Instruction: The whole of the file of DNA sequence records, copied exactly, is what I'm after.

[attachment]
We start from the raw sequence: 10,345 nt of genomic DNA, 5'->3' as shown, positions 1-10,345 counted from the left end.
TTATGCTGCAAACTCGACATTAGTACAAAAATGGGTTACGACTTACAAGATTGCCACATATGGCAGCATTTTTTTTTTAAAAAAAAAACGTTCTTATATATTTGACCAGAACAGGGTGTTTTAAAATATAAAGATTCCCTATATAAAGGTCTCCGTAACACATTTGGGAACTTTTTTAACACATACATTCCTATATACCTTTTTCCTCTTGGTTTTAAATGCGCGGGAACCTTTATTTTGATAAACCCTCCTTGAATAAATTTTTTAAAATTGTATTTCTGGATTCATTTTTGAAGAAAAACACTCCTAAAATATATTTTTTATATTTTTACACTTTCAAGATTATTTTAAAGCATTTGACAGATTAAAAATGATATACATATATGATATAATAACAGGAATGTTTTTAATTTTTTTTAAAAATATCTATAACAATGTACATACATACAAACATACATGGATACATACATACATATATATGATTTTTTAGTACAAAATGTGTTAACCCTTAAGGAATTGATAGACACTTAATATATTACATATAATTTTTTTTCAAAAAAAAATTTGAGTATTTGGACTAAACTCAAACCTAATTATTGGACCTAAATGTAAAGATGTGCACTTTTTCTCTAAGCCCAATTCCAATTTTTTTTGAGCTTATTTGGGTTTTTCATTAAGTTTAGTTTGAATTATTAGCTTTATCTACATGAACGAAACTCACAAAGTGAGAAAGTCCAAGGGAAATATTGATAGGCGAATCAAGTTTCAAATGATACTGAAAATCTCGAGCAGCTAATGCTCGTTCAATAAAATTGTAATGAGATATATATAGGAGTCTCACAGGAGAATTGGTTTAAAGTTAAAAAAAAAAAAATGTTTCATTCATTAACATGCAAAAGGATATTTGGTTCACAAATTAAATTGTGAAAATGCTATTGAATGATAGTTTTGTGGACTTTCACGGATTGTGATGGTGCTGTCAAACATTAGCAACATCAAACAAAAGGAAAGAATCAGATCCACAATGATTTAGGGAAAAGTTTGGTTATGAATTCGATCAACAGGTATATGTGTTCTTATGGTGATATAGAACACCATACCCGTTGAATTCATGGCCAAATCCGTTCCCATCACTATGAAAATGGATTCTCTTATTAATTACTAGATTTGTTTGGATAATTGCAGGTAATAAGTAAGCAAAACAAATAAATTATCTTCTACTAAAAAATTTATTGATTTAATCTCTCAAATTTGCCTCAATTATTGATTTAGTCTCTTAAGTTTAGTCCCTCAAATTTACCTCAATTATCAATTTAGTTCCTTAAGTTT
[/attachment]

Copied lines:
We start from the raw sequence: 10,345 nt of genomic DNA, 5'->3' as shown, positions 1-10,345 counted from the left end.
TTATGCTGCAAACTCGACATTAGTACAAAAATGGGTTACGACTTACAAGATTGCCACATATGGCAGCATTTTTTTTTTAAAAAAAAAACGTTCTTATATATTTGACCAGAACAGGGTGTTTTAAAATATAAAGATTCCCTATATAAAGGTCTCCGTAACACATTTGGGAACTTTTTTAACACATACATTCCTATATACCTTTTTCCTCTTGGTTTTAAATGCGCGGGAACCTTTATTTTGATAAACCCTCCTTGAATAAATTTTTTAAAATTGTATTTCTGGATTCATTTTTGAAGAAAAACACTCCTAAAATATATTTTTTATATTTTTACACTTTCAAGATTATTTTAAAGCATTTGACAGATTAAAAATGATATACATATATGATATAATAACAGGAATGTTTTTAATTTTTTTTAAAAATATCTATAACAATGTACATACATACAAACATACATGGATACATACATACATATATATGATTTTTTAGTACAAAATGTGTTAACCCTTAAGGAATTGATAGACACTTAATATATTACATATAATTTTTTTTCAAAAAAAAATTTGAGTATTTGGACTAAACTCAAACCTAATTATTGGACCTAAATGTAAAGATGTGCACTTTTTCTCTAAGCCCAATTCCAATTTTTTTTGAGCTTATTTGGGTTTTTCATTAAGTTTAGTTTGAATTATTAGCTTTATCTACATGAACGAAACTCACAAAGTGAGAAAGTCCAAGGGAAATATTGATAGGCGAATCAAGTTTCAAATGATACTGAAAATCTCGAGCAGCTAATGCTCGTTCAATAAAATTGTAATGAGATATATATAGGAGTCTCACAGGAGAATTGGTTTAAAGTTAAAAAAAAAAAAATGTTTCATTCATTAACATGCAAAAGGATATTTGGTTCACAAATTAAATTGTGAAAATGCTATTGAATGATAGTTTTGTGGACTTTCACGGATTGTGATGGTGCTGTCAAACATTAGCAACATCAAACAAAAGGAAAGAATCAGATCCACAATGATTTAGGGAAAAGTTTGGTTATGAATTCGATCAACAGGTATATGTGTTCTTATGGTGATATAGAACACCATACCCGTTGAATTCATGGCCAAATCCGTTCCCATCACTATGAAAATGGATTCTCTTATTAATTACTAGATTTGTTTGGATAATTGCAGGTAATAAGTAAGCAAAACAAATAAATTATCTTCTACTAAAAAATTTATTGATTTAATCTCTCAAATTTGCCTCAATTATTGATTTAGTCTCTTAAGTTTAGTCCCTCAAATTTACCTCAATTATCAATTTAGTTCCTTAAGTTT